(Bloomberg) -- Canyon Partners, the $24 billion hedge fund founded by Josh Friedman and Mitch Julis, is raising a new vehicle to make bets on securitized credit not directly targeted by central bank intervention, according to a person familiar with the matter.
The Canyon Structured Credit Opportunity Fund has raised $170 million since it was started over the summer and is likely to double in size over the next three to four months, according to a person with knowledge of the matter who asked not to be named.
The Los Angeles-based company is targeting stressed and esoteric sectors of the structured credit markets that are not directly supported by Federal Reserve credit facilities such as the Term Asset-Backed Securities Loan Facility, or TALF program. These include some tranches of ABS, collateralized loan obligations, and both residential and commercial mortgage-backed securities.
A representative for Canyon declined to comment.
With rates forecast to remain close to zero for the near future, investors have been seeking safe, higher-yielding alternatives to corporate bonds, and certain segments of structured debt fit the bill. Federal pandemic-relief programs mostly focused on corporate bond markets, while certain securitized sectors such as non-AAA CMBS and CLOs, were left out in the cold.
For that reason, the recovery in securitized debt over the last four months generally lagged that seen in corporate bond spreads. That means that some structured bonds may still offer more relative yield than similarly rated, or even lower rated, corporate bonds and could be poised to rally.
ABS, meanwhile, was a corner of the securitized market that did benefit somewhat from federal stimulus programs such as TALF. As such, it was able to retrace much of the spread widening from the March selloff, however, there may still be pockets of relative value, according to market observers.
The new vehicle is not strictly a pandemic-recovery fund. Instead, Canyon is aiming to construct a portfolio that is resilient across many different types of economic and interest-rate scenarios and is expecting to generate mid- to high-single-digit returns, the person familiar said.
The selections are geared to capture liquidity premiums and the overall portfolio currently has an average rating of BBB, the person said. The strategy also takes advantage of the fact that the yield curve is steeper, which often means there is the possibility of increased growth and inflation.
The fund is targeting senior-rated tranches of aircraft-lease ABS, which were resilient even during the March selloff and are not expected to take a loss, even under conservative stress scenarios, the person familiar said. It is also investing in BBB rated and other mezzanine CLO slices, especially from CLOs issued post-Covid that were put together by disciplined managers. Canyon itself is a CLO manager that issues its own transactions.
Canyon is being more cautious with the CMBS market, which has been hit hardest by lockdowns that prevented people from visiting shopping malls or staying at hotels. However, the fund will invest in a limited number of safer CMBS transactions, but it will comprise a smaller part of the vehicle.
In March of 2019, Friedman told Bloomberg News that the firm was betting more than $1 billion against low-rated, retail-heavy CMBS debt via the CMBX derivatives market, but it’s unclear if the firm has since exited its positions.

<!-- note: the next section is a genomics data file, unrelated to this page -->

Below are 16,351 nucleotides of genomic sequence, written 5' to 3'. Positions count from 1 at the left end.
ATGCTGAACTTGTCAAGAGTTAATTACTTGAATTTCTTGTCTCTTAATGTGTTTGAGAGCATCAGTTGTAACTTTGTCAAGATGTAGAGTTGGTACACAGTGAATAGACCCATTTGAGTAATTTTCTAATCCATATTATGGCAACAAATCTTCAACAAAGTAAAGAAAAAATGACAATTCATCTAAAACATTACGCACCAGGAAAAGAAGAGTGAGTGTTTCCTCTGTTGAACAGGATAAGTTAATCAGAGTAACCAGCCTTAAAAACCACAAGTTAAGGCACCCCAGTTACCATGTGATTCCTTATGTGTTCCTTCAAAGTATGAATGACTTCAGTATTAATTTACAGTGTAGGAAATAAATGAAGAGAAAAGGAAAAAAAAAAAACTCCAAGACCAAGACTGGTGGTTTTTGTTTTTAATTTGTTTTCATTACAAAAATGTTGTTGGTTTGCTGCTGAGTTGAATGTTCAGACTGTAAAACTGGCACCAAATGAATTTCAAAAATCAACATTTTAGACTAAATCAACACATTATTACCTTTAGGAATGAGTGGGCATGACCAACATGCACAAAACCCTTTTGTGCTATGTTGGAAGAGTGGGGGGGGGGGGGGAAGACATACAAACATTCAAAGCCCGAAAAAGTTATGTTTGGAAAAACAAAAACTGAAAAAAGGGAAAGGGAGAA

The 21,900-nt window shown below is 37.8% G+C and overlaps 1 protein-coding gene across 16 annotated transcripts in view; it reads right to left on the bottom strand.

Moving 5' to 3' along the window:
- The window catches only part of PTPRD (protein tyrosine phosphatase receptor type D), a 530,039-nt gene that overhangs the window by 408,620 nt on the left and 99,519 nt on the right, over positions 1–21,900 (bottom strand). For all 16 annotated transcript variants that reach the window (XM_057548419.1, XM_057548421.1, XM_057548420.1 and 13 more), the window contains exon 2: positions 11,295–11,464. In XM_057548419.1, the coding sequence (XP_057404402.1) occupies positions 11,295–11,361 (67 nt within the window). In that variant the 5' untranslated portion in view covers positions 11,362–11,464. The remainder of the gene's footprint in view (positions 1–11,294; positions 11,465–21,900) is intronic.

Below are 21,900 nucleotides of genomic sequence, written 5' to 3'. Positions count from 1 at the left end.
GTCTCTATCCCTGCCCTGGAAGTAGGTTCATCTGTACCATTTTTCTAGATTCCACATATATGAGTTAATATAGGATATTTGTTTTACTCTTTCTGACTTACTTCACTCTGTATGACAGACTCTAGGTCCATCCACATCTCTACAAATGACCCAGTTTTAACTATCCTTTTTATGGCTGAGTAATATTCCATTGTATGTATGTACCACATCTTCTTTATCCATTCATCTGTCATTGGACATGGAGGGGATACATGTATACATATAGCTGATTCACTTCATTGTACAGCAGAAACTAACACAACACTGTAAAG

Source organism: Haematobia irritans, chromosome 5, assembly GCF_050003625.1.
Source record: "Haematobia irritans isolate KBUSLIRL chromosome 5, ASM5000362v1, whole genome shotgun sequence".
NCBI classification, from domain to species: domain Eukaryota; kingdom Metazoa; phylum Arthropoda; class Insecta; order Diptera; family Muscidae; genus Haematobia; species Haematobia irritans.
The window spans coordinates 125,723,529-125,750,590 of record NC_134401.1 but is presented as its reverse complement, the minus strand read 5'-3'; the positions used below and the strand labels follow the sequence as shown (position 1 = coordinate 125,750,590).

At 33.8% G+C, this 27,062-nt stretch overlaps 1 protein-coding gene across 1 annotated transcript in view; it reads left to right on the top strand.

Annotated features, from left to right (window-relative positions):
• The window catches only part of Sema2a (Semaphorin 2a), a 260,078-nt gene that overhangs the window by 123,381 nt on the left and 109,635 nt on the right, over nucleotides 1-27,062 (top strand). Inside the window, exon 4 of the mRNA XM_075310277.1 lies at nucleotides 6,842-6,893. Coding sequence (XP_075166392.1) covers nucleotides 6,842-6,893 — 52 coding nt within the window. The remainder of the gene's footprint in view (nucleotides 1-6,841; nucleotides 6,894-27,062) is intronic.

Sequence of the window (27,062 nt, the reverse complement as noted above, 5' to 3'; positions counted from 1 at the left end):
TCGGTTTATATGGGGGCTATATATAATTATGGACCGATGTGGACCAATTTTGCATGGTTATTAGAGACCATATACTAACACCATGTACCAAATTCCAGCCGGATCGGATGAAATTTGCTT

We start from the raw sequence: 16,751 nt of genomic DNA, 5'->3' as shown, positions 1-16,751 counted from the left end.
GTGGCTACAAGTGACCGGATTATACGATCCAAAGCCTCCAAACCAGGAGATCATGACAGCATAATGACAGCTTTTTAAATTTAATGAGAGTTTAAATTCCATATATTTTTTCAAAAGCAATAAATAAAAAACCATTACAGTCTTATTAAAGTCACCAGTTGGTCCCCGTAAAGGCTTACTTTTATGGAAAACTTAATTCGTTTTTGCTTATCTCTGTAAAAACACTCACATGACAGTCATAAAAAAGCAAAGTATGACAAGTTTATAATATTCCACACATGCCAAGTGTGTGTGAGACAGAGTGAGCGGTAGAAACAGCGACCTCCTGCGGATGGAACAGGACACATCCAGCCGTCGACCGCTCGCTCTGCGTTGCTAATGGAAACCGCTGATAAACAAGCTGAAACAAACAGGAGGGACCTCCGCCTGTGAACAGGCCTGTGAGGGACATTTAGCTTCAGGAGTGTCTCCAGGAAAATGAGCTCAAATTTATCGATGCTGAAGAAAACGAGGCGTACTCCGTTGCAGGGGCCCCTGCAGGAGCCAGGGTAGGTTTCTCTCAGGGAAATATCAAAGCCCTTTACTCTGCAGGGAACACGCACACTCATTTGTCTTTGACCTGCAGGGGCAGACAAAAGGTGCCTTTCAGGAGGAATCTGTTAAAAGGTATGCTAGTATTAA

The new securitized fund will also invest in agency RMBS, including Ginnie Mae securities, as well as a small amount of legacy non-agency mortgage bonds and debt backed by so called fix-and-flip mortgages, the person familiar said. However, it is generally shying away from consumer ABS, especially unsecured consumer loans.
Canyon has another fund, the River Canyon Total Return Bond Fund, which was started in December 2014 and is more than 70% allocated to securitized credit. It has returned nearly 3% year to date. However, the new Canyon Structured Credit Opportunity Fund is 100% securitized debt, and has a slightly longer lockup period than River Canyon.
Relative Value: Best Structured Product Returns
- Researchers at Bank of America Corp. estimate that the highest expected unlevered excess return will be in CMBS BBB bonds, credit risk transfer RMBS B1 and B2 tranches, CLO BBs, legacy RMBS, esoteric ABS, and UMBS 3s agency RMBS
- These were top-performing sectors in September and the relative outperformance is expected to persist, analysts said in a research note
- Based on new-issue pricing spreads, BofA prefers the retail auto-lease ABS over auto-loan ABS, and the senior tranche of subprime auto-loan ABS over the same for prime auto-loan ABS
- “What you have now in commercial real estate is a very unstable environment, and people are looking to take advantage,” said Scott Tross, a partner at the law firm Herrick Feinstein LLP and co-chair of the firm’s real estate litigation department. Tross represents many special servicers. “The commercial real estate market is notoriously cyclical. What winds up happening is, properties are taken from property owners who are less well capitalized, and they wind up in the hands of people who are better capitalized. From my perspective, this is a not bad development at all. I view it as a positive. The properties wind up in the hands of people that have the ability to take care of them.”
ABS deals in the queue for next week include offerings from Hyundai Capital America (prime auto), GM Financial (auto floorplan), Business Jet Securities (aircraft ABS), Santander Consumer USA (prime auto lease), and Lendmark (consumer loan).
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